http://acutecaretesting.org/en/journ...itical_illness
    Last edit by Esme12 on Feb 28
    HappyWife77 and not.done.yet like this.
  7. 1
    Seems like impending respiratory failure, I would anticipate this patient getting tubed if they were coming up to me. HR and BP elevated d/t catecholamines. Did you see the CXR?
    not.done.yet likes this.
  8. 1
    Not diabetic. I did not see the CXR itself but read the report. It stated it was unchanged. AST/ALT elevated but not alarmingly so given alcoholic status.

    In terms of eating, anecdotally from the spouse patient had been able to swallow some food while still in ICU. Obviously at some point someone realized the patient was aspirating due to NPO status and NGT present when the patient was transferred to PCU.

    Patient did have a PICC line. Blood cultures were neg at the 24 hour mark.


    Two things really threw me - high sodium despite free water flushes done religiously and metabolic and respiratory alkalosis. I would have expected respiratory acidosis.


    Love all the questions you guys are asking. Helps my thought process. The day before the event the patient had been on D5W at 50 ml/hr. A new hospitalist came on rotation and stated strokes should never be on D5 and stopped it. I had never heard that before. Could the D5 have played a role? And if so, what?
    Last edit by not.done.yet on Mar 1
    HappyWife77 likes this.
  9. 7
    I'm taking a shot in the dark here. Wondering whether the TPA caused micro-hemorrhaging, maybe in the adrenals. This could cause imbalance on sodium, leading to high BP, changes in mental status. Perhaps micro-hemorrhaging in other systems as well, ETOHer might be more vulnerable to that.

    I suspect that there is more than one problem contributing to the clinical decline.
    Guttercat, JeanettePNP, Lev <3, and 4 others like this.
  10. 5
    Quote from not.done.yet
    Not diabetic. I did not see the CXR itself but read the report. It stated it was unchanged. AST/ALT elevated but not alarmingly so given alcoholic status. In terms of eating, anecdotally from the spouse patient had been able to swallow some food while still in ICU. Obviously at some point someone realized the patient was aspirating due to NPO status and NGT present when the patient was transferred to PCU. Patient did have a PICC line. Blood cultures were neg at the 24 hour mark. Two things really threw me - high sodium despite free water flushes done religiously and metabolic and respiratory alkalosis. I would have expected respiratory acidosis. Love all the questions you guys are asking. Helps my thought process. The day before the event the patient had been on D5W at 50 ml/hr. A new hospitalist came on rotation and stated strokes should never be on D5 and stopped it. I had never heard that before. Could the D5 have played a role? And if so, what?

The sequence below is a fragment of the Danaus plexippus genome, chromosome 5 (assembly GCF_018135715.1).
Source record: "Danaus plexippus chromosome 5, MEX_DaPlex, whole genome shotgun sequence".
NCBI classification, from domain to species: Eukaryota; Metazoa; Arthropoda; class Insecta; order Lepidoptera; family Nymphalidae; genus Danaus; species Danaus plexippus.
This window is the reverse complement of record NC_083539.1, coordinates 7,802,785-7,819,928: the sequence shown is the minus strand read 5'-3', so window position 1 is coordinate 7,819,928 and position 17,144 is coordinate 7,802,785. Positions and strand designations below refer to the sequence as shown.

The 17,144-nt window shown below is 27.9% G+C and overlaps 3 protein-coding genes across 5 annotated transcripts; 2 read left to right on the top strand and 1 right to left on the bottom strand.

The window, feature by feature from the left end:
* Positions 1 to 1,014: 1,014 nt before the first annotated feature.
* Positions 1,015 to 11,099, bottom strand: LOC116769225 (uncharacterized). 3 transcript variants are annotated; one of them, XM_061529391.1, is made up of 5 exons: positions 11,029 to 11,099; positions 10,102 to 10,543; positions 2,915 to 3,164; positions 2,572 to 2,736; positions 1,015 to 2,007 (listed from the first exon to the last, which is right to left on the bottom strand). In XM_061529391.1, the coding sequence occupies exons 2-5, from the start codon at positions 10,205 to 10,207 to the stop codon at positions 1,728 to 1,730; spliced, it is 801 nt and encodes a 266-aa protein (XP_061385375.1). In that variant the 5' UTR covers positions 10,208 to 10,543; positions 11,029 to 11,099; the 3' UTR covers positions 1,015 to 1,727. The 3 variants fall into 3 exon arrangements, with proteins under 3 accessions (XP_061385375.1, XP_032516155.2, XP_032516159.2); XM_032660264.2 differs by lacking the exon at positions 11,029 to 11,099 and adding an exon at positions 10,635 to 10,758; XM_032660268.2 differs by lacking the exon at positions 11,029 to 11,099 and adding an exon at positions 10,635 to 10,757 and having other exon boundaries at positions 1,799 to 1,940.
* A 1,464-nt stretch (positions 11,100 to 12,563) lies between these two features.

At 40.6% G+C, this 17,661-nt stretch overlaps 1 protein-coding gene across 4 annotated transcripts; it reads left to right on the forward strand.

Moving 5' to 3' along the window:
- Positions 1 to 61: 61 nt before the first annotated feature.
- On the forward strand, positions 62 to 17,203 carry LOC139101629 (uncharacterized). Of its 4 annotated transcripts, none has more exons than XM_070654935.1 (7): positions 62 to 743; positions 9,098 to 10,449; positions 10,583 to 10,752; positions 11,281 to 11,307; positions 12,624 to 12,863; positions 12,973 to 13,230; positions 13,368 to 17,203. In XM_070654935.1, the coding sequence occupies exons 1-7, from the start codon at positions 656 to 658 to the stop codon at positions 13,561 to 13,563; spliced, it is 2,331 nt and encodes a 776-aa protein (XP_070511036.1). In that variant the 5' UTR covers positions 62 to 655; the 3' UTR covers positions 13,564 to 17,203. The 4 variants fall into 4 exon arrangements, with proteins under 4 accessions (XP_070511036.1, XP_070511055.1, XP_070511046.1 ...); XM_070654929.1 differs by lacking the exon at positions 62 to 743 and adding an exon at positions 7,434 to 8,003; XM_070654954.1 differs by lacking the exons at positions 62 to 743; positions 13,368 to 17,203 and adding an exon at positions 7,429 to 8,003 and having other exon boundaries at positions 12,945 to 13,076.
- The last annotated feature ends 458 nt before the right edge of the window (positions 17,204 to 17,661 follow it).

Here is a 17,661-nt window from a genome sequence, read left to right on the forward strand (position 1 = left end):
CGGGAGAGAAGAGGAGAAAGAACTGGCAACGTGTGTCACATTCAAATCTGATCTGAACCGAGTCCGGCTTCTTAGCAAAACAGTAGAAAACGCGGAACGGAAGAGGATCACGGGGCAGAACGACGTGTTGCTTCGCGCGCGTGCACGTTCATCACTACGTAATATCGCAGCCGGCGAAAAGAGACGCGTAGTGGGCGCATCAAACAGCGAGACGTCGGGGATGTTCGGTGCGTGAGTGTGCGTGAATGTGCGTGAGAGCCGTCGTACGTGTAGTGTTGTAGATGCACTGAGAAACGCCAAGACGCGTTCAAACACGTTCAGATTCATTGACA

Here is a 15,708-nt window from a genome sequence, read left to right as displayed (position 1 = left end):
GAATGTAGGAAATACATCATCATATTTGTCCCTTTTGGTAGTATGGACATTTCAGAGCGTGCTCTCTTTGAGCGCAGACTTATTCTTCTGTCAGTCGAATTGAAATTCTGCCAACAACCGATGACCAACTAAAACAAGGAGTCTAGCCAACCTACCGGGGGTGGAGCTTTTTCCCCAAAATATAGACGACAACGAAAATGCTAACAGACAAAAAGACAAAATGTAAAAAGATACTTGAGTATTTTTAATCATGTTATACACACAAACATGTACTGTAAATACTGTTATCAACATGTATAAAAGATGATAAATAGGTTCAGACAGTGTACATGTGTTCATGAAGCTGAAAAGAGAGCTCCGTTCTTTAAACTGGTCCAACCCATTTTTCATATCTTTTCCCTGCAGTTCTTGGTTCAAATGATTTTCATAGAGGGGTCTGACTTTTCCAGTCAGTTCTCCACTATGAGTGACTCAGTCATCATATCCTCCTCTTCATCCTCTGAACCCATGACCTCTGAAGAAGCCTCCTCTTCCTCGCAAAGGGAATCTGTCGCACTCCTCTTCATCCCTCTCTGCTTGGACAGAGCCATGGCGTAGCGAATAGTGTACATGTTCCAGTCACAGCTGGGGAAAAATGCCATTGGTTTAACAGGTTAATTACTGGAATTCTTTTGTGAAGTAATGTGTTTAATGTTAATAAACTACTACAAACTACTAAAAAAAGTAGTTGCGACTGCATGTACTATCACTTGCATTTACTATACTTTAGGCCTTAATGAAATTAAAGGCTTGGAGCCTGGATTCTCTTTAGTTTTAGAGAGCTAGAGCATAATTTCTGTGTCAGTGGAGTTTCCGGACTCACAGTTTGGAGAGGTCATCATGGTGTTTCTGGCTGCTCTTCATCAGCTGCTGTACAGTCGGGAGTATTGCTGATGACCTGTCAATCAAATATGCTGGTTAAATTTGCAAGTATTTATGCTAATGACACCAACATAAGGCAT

Once the sugar in D5W is metabolized it's just water, therefore a hypotonic solution. Water gets pulled into the cells worsening cerebral edema. Patients with brain injuries should steer clear. At least, that's my elementary understanding of it. Someone else could probably explain it in a more eloquent way :P

    I am not a neuro person at all, but I think that worsening cerebral edema would have a slightly different presentation?
    JeanettePNP, Lev <3, not.done.yet, and 2 others like this.
  11. 2
    Was there a UA?
    nrsang97 and not.done.yet like this.